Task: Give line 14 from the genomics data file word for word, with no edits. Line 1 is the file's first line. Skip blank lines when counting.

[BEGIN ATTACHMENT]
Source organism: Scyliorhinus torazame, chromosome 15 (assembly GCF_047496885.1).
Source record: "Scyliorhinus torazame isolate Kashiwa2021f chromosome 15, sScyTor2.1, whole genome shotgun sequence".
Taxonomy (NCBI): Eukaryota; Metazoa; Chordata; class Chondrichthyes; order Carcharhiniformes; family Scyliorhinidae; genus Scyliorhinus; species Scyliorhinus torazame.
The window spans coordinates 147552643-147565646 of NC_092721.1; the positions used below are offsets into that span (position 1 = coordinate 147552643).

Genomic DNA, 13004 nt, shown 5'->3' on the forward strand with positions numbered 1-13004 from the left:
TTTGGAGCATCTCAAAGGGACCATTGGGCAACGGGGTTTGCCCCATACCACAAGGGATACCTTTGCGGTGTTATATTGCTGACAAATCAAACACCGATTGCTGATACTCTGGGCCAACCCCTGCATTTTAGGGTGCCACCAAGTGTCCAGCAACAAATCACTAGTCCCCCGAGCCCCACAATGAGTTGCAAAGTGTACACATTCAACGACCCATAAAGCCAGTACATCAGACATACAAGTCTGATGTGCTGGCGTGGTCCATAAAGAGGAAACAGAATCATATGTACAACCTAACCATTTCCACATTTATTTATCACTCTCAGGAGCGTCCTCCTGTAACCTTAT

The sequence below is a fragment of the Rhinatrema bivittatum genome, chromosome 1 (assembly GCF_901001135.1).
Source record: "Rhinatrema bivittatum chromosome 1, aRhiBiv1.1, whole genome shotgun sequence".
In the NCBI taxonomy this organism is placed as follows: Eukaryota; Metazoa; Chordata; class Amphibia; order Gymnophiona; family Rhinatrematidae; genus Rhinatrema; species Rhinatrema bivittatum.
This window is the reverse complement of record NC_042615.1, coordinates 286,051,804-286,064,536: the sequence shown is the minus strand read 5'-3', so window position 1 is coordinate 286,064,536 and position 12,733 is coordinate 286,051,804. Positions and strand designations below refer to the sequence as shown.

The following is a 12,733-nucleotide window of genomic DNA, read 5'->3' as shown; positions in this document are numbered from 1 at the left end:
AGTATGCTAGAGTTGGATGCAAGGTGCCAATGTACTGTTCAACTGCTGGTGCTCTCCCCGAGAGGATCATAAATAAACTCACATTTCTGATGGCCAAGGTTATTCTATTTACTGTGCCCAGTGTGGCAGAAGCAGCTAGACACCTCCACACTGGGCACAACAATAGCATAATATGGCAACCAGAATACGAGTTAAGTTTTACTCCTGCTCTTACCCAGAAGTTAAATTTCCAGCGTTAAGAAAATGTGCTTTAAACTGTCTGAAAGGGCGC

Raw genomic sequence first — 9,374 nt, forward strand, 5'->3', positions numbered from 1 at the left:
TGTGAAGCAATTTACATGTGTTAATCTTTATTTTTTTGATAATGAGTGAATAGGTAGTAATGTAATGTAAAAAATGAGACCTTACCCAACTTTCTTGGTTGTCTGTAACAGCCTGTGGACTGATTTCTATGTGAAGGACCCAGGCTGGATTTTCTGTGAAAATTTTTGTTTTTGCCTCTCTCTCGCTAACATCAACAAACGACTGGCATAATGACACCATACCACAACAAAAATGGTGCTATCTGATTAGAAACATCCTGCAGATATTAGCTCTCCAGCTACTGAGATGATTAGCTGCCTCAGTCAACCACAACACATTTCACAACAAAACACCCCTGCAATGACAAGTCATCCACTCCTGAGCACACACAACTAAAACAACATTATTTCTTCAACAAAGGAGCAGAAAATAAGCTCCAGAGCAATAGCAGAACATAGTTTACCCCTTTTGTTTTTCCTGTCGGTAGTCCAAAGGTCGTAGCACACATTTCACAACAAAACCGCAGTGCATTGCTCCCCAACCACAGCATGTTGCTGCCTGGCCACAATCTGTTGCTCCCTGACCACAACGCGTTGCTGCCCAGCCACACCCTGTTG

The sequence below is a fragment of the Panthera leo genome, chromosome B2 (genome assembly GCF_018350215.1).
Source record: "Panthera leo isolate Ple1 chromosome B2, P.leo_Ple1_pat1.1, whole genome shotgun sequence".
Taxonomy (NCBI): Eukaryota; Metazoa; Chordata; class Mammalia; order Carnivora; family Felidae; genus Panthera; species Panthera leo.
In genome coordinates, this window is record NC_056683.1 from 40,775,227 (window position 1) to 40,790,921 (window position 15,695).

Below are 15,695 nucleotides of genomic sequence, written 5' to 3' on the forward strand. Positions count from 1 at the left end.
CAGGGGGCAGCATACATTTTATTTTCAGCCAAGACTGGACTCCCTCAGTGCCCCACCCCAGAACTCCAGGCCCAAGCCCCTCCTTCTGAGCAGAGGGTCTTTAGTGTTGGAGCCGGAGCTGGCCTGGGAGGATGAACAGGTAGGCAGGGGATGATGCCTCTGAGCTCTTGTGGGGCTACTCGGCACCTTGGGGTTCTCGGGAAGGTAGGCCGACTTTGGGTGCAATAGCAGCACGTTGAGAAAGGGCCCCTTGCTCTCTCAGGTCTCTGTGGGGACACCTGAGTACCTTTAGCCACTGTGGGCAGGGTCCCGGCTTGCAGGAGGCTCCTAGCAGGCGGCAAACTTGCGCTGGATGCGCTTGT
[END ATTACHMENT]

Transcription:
TGTGAAGCAATTTACATGTGTTAATCTTTATTTTTTTGATAATGAGTGAATAGGTAGTAATGTAATGTAAAAAATGAGACCTTACCCAACTTTCTTGGTTGTCTGTAACAGCCTGTGGACTGATTTCTATGTGAAGGACCCAGGCTGGATTTTCTGTGAAAATTTTTGTTTTTGCCTCTCTCTCGCTAACATCAACAAACGACTGGCATAATGACACCATACCACAACAAAAATGGTGCTATCTGATTAGAAACATCCTGCAGATATTAGCTCTCCAGCTACTGAGATGATTAGCTGCCTCAGTCAACCACAACACATTTCACAACAAAACACCCCTGCAATGACAAGTCATCCACTCCTGAGCACACACAACTAAAACAACATTATTTCTTCAACAAAGGAGCAGAAAATAAGCTCCAGAGCAATAGCAGAACATAGTTTACCCCTTTTGTTTTTCCTGTCGGTAGTCCAAAGGTCGTAGCACACATTTCACAACAAAACCGCAGTGCATTGCTCCCCAACCACAGCATGTTGCTGCCTGGCCACAATCTGTTGCTCCCTGACCACAACGCGTTGCTGCCCAGCCACACCCTGTTG